Deadwood 1

Before building a pattern for the deadwood, I trimmed the outer stem and stern at an appropriate scarph angle for mating to the deadwood.

This rather sudden jump ahead was due to my forgetting completely to take some pictures. The pattern for the deadwood was made along the same lines as the plank patterns, using sticks and battens to define the shape, carefully checking the plans for dimensions. Here the assembly is comprised of 3 layers of 3/4 inch Douglas fir, with the grain alternating directions. The center layer has the grain running vertically which made it easy to build in "channels" for the keel bolts. These holes are slightly oversize so will allow for some adjustment and will need to be filled with resin.

Deadwood in place for a test fit. The fit was actually very good. The spiling to the hull was done with only one layer of the 3/4 inch Douglas fir laminated together, to make it easier for frequent test fittings as the fit was fine tuned. Still to be done is the cutting of the "notch" for the lead ballast keel and adding more layers of fir in the keel area to arrive at the required 4 inch thickness.

This is a closer look at the fit between the laminated outer stem and the deadwood. The entire deadwood was laminated from 3/4 inch by 6 inch boards. There will also be a 4 mm ply spacer on each side in way of the ballast keel to get as close to the required 4 inch thickness as possible.

Here we are back in the "shop" for another season of building. This is about where we left her last fall when the cold weather set in and rather forcefully ended my ability to use epoxy. As a result, the deadwoodof beautifulold growth Douglas Fir checked in a few places. This shouldn't be a problem as it was due to be glassed and coated with West barrier additive anyway. This shot shows the port side sanded and the final 3 fillets in place. My wife's double paddle for her Wee Rob canoe is out of harm's way on the garboard!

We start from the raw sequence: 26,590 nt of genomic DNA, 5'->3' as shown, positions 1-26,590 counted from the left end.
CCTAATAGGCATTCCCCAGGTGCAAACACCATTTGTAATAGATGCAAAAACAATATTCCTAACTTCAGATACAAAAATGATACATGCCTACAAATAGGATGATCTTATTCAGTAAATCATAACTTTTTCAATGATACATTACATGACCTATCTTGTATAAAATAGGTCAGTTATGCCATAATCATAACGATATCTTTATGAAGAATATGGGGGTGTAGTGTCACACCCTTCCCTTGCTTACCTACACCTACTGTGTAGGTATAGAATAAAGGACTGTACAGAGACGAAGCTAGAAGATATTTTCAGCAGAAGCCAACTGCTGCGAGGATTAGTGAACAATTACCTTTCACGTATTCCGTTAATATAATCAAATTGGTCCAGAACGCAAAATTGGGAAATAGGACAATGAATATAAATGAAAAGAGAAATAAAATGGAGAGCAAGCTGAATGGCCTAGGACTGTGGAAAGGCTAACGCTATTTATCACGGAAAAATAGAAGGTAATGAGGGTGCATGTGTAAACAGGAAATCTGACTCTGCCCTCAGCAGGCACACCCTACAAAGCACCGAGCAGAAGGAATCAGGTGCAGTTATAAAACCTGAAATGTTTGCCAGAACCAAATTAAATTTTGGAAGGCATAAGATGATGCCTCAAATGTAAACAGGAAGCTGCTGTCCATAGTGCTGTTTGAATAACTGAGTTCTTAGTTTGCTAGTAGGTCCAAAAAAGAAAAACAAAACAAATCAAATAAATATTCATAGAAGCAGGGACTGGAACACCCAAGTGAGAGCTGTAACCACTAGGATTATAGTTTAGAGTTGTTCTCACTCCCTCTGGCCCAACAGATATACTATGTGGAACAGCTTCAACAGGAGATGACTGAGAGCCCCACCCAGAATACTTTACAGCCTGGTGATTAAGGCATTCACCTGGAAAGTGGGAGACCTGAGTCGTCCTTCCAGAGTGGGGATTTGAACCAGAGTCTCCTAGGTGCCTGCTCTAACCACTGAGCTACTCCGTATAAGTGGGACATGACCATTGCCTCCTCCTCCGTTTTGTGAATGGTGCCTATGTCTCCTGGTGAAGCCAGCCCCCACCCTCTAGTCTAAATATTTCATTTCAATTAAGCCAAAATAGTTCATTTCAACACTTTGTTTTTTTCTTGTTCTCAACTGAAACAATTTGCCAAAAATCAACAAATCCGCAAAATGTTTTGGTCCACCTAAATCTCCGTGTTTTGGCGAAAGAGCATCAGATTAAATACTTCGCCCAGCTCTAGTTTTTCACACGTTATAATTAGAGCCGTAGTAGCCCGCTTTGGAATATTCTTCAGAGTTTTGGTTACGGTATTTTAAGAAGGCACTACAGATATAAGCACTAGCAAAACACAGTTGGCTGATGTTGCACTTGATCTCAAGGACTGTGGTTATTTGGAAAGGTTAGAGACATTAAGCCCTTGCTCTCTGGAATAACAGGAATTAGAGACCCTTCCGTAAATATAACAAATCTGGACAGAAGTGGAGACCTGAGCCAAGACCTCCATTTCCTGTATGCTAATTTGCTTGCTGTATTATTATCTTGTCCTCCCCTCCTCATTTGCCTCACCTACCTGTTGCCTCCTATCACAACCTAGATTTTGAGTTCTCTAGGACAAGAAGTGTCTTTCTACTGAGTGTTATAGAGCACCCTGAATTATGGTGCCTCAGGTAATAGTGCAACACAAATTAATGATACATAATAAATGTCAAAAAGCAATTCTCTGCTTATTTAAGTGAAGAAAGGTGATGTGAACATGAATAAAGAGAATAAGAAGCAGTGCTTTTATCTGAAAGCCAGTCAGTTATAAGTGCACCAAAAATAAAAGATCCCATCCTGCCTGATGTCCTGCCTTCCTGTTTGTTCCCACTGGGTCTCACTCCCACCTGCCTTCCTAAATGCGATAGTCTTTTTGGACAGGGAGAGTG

A closer view of the new fillets. I use a mixture of colour matched wood flour and WEST 406 to form the fillets. I used a plastic tube with about a 1.5 inch diameter to shape the lap fillets. As can be seen these fillets do a good job of sealing the plywood's end grain while keeping with the traditional look of lapstrake planking. Most of the weave of the cloth is filled, but another coat or two of epoxy will be applied, with a few more coats added below the waterline incorporating the barrier additive. This is actually a bit of overkill but the aluminum additive will really improve the abrasion resistance of the lower hull. We did this on a fiberglass boat we once owned (to cure a blistering problem) and it really made for a tough bottom.

The starboard side with the first three fillets that were done last fall. Next I'll sand all the plank surfaces to level them up followed by a sealing coat of resin on the exposed end grain of the ply. Finally the last three fillets will be added to this side too. The deadwood is still not permanently installed on the boat.

Finally the completed and fitted deadwood assembly is glassed. Another builder of the boat suggested a laminated deadwood as his, made with large timbers, showed an unacceptable amount of movement.

Here is the forward part of the deadwood once finished. The gray colour is the aluminum barrier coat additive. The tapered areas where the deadwood gets thicker for the ballast were moulded from epoxy/thickener mixtures and then shaped accordingly. I have used this technique in other boats and can actually model complex shapes quite easily.

At last! The deadwood is finally mounted onto the hull. We'll add some strengthening fillets along the hull-deadwood joint, give everything a good thorough sanding, and give the hull a few coats of epoxy to fill the weave and get the surface leveled up. Then the waterline can be defined and the lower hull will get several coats of barrier additive/resin to match the deadwood.

Dale Hymanyk 2013